i should have said they don't fall under an electrical license instead of electrical work.
I'm not sure where i said they weren't covered in the code.
Sorry, but there are some areas, that you have to be a licensed electrician to work on LV systems. And even better, is if it is a union job, you would never be able to do the work, because the union would never let a non-union business on site.

Yes, it is about a money grab, but also about doing things correct, is why some areas want a company to be bonded and licensed, no matter what the job is, or who is doing it.
 

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Hmm...using "even better" and union job" in the same sentence seem like a contradiction.:laughing:
It depends on the company and the guys and gals doing the job. I have seen bad and I have seen good for union jobs. What is even better, is when you have a gal on the job and she runs circles around the guys that are also union, and fixes their problems.
 

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I'm not denying the quality and standards of union work. But the fact that unions have outlived their usefulness and purpose is an accepted belief. But that's another discussion. :whistling2:
 

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I'm not denying the quality and standards of union work. But the fact that unions have outlived their usefulness and purpose is an accepted belief. But that's another discussion. :whistling2:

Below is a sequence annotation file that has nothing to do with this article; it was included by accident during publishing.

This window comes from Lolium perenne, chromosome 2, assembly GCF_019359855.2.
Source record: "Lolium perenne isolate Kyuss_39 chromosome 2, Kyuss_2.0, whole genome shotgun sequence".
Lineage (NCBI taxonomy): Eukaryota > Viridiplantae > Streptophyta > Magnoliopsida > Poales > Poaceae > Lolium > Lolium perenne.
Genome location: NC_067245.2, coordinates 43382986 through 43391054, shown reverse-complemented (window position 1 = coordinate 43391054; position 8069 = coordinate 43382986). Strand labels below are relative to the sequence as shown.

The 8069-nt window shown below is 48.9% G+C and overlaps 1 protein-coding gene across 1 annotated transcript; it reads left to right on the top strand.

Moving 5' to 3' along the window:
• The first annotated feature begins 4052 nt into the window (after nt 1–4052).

depends on the non union company, some of them are absolutely great places to work. Some of them grossly underpay their guys. There's no way a good tradesman should ever be making the same as a low to mid level paper pusher, no offense to the office diy'rs out there. There's also no way some of the union guys should be getting as much as they are either lol. I've been union for 10 years and it's been good for me, we operate a little different up here north of the border though.

Up here non union and union can be on the same jobsite, we coexist for the most part unless the general contractor won't allow it.
 

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because the union would never let a non-union business on site.
I've been on countless jobs with union carpenters, plumbers, HVAC...and there has never been an issue...not even a mention of it. (Unless your statement was concerning electricians and low voltage contractors specifically)
 
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I've been on countless jobs with union carpenters, plumbers, HVAC...and there has never been an issue...not even a mention of it. (Unless your statement was concerning electricians and low voltage contractors specifically)
Bingo. Reason being, that most LV contractors have no skills or knowledge of the NEC. I worked for one of those companies back in the early 90's, when 100baseT was becoming the norm. Company went out of business shortly after I left. I could not fathom the number of jobs that someone or some company had to come in behind them to fix all of the problems they caused. One job in particular still sticks in mind. Too large of a job, and only two of us on site for the 100+ drops that had to be done. A whole lot of short cuts, and I still have half my tongue gone to this date, due to how many times I ended up biting a chunk off, vs. continuing beratement of the idiot in charge of the job